Faced with the pleas of scientists to end sprawling developments and highway commuting, the Progressive Conservative government last year restarted work on a highway scuttled in 2018 because of its environmental implications.
In development, Mississauga has begun to slowly turn the tide in issuing building permits largely for apartment buildings. In Brampton single family homes continue to abound.
Neither Brampton nor Mississauga has any time to lose in their fights against climate change. While the latter has shown progress, Peel's cities have not demonstrated urgency.
Roughy a year ago, both declared “climate emergencies”, stating their intent to make the changes necessary to go green. In contrast to the immediate reaction to the state of emergencies declared for the virus, little has happened since on the green front.
And now, with density and public transit seen by many as risks in an age of viral spread, momentum away from the sprawl and hyper-carbon consumption of generations oblivious to their own destructive ways, could be stalled.
Continuing to invest in well-built density, as outlined in Brampton’s 2040 Vision and some of Mississauga’s recent developments, will be key to helping Peel’s cities pull together on climate change, not just COVID-19. The creation of a green and electric transit fleet that regularly services all areas of the city will also be important. As part of its climate change plans, the City of Mississauga has committed to spending $159 million on greening its fleet, while Brampton is piloting electric buses in a project funded by Ottawa.
One Milton based company, MTB Transit Solutions, is pitching an extra idea to sit alongside the purchase of new green vehicles.
“The ability for them to hit their aggressive targets [means they must] take a two pronged approach,” Gara Hay, president of MTB Transit Solutions, told The Pointer. His company specializes in refurbishing buses and, in light of COVID-19 and the need for transit to go green, offers services including redesigning interior seat positioning and equipping diesel vehicles with battery capabilities.
“Continue buying new, but we can convert those old buses that still have a lot of life left in them, convert them to battery electric and try to help them hit their goals, because we don’t think just procuring all at the front end will do it.”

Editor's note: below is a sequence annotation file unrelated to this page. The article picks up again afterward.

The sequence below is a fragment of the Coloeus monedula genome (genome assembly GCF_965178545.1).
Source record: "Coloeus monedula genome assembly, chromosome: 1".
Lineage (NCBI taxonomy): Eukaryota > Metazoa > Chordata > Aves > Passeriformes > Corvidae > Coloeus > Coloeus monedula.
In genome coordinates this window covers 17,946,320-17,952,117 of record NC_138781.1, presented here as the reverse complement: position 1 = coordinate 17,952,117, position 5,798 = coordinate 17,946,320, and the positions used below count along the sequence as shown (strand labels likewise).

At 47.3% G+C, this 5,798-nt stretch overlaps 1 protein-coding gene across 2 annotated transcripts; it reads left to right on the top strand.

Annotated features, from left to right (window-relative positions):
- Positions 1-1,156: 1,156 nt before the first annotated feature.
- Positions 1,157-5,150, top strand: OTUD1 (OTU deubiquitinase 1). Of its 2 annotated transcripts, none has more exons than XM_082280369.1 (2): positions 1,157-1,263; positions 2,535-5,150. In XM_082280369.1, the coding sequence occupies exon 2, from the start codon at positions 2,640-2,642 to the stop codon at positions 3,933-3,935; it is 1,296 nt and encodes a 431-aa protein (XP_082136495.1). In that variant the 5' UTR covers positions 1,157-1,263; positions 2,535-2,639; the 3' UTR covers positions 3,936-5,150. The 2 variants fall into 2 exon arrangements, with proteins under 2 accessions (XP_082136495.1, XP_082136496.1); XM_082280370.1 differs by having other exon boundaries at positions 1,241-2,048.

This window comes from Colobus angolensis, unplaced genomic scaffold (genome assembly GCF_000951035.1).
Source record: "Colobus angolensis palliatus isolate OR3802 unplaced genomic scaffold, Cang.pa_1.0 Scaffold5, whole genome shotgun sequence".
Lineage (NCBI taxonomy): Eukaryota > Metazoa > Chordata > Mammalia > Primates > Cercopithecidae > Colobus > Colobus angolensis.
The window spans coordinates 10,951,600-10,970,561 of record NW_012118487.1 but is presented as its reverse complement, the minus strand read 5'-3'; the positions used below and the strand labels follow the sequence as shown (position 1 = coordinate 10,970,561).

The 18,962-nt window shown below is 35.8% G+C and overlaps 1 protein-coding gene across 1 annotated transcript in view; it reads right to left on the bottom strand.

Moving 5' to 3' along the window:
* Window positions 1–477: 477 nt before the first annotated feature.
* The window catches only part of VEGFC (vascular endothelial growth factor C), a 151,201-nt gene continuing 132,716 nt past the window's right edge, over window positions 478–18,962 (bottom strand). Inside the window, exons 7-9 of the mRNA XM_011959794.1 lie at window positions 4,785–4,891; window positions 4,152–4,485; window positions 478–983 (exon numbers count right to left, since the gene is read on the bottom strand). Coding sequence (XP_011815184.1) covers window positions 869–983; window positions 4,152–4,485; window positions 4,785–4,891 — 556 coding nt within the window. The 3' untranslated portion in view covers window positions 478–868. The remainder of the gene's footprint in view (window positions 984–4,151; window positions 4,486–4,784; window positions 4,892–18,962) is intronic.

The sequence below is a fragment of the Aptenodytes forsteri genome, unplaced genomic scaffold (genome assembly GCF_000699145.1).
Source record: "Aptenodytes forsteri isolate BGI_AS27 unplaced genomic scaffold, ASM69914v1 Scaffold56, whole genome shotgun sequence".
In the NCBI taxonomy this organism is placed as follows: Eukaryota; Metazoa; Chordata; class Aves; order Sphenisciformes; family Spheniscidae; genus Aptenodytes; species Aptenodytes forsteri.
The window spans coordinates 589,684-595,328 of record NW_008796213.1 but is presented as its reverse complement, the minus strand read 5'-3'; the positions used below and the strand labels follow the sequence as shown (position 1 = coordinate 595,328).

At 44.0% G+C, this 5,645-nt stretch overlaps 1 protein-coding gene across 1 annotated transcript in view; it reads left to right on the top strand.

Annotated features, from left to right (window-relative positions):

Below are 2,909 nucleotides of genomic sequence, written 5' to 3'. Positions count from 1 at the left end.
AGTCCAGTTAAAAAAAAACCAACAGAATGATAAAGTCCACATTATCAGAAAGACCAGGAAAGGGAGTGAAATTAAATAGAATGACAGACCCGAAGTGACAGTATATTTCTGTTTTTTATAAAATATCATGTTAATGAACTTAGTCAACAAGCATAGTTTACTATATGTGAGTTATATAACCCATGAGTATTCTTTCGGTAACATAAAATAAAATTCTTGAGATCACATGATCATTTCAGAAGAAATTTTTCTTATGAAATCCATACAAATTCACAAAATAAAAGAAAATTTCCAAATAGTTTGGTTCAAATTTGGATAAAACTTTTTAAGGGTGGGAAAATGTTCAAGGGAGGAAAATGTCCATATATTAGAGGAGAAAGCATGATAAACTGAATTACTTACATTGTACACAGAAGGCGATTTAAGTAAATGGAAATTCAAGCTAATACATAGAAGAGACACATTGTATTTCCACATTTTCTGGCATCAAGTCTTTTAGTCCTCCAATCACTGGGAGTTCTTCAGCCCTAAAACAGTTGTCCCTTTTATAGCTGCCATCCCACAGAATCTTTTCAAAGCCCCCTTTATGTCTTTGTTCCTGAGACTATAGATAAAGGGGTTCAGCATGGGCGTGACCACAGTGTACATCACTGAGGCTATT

Around the eighth year of their service, Hay’s team comes in and strips away the seats, lights and interiors of buses to add longevity to their lives. At that point, he says, the company could also retrofit them to operate as electric.
The option plays into a clear desire to move on from COVID-19 as a greener and smarter society. Taking the vehicles cities already own and converting them will help tackle the climate crisis, while the removal of seats in the interior of buses offers a unique opportunity to make transit more comfortable than it has ever been.
If public transit can become a more efficient and convenient, less crowded, more luxurious option, younger generations, unlike their car-crazy parents, might eschew the need for their own vehicles.
Mercedez is in late-stage testing of its new electric, partially autonomous smart bus and hopes to sell them around the world
“I think the days of cramming 50 or 80 people onto a bus are over, I don’t know if that will ever happen again,” Hay added. “The transit agencies are putting a lot of thought into recognizing seat layout and how they’ll get as many people on that bus, but make it a safe environment.”
Difficult as pandemic measures have been for many in Canada, the knowledge a vaccine is likely coming has offered reassurance to many. For climate change, the answer is more complicated.
Good density and green transit are the closest panacea cities will ever have to a vaccine or a cure for climate change. Whether or not mayors and residents can apply their COVID-19 urgency to the pressing issue of human-created environmental devastation before the clock runs out remains to be seen.